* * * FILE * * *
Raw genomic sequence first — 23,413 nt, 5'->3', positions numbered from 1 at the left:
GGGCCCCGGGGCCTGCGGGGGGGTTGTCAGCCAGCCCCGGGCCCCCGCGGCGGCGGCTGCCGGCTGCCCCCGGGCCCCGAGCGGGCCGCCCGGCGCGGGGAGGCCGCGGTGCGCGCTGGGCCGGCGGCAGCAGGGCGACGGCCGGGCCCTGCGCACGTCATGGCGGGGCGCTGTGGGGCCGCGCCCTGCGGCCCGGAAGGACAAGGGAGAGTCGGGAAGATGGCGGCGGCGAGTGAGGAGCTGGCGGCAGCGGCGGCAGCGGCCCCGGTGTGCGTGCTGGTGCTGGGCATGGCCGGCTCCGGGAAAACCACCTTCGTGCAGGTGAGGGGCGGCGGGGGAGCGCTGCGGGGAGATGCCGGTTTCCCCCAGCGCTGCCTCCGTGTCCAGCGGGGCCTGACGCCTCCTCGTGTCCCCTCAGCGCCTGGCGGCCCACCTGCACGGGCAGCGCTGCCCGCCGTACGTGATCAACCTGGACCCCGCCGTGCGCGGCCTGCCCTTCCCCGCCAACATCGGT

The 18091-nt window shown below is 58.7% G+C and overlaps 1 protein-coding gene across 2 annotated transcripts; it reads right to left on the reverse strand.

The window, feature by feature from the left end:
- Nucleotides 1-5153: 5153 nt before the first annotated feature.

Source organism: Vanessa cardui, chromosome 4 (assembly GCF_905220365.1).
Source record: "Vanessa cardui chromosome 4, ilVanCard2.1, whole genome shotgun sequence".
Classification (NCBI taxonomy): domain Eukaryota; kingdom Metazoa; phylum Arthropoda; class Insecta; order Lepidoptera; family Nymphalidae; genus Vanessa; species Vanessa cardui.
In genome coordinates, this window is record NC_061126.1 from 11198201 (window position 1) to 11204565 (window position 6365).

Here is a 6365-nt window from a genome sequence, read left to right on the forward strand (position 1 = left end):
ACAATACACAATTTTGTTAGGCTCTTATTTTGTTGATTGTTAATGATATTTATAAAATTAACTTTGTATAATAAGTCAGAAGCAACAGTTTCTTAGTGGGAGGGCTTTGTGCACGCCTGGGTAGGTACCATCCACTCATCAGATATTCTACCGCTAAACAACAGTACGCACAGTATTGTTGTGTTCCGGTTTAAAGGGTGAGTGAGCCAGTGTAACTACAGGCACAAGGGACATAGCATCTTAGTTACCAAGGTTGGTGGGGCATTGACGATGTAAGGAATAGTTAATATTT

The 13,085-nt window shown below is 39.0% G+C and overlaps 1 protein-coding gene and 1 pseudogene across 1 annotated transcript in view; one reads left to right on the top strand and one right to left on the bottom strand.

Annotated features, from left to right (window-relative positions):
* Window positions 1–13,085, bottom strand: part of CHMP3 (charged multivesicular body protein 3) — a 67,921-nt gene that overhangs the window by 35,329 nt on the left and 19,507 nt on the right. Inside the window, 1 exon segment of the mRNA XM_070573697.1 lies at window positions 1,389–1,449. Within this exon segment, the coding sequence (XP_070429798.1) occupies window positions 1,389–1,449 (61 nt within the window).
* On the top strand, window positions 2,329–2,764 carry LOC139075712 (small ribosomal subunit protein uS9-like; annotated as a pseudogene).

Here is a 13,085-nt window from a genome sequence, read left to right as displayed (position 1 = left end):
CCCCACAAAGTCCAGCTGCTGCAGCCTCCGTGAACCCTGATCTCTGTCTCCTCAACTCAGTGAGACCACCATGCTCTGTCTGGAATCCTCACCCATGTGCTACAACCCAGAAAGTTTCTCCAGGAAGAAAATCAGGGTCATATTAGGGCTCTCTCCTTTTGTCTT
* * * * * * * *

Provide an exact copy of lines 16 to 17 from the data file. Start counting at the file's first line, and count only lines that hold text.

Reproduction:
Here is a 13,085-nt window from a genome sequence, read left to right as displayed (position 1 = left end):
CCCCACAAAGTCCAGCTGCTGCAGCCTCCGTGAACCCTGATCTCTGTCTCCTCAACTCAGTGAGACCACCATGCTCTGTCTGGAATCCTCACCCATGTGCTACAACCCAGAAAGTTTCTCCAGGAAGAAAATCAGGGTCATATTAGGGCTCTCTCCTTTTGTCTT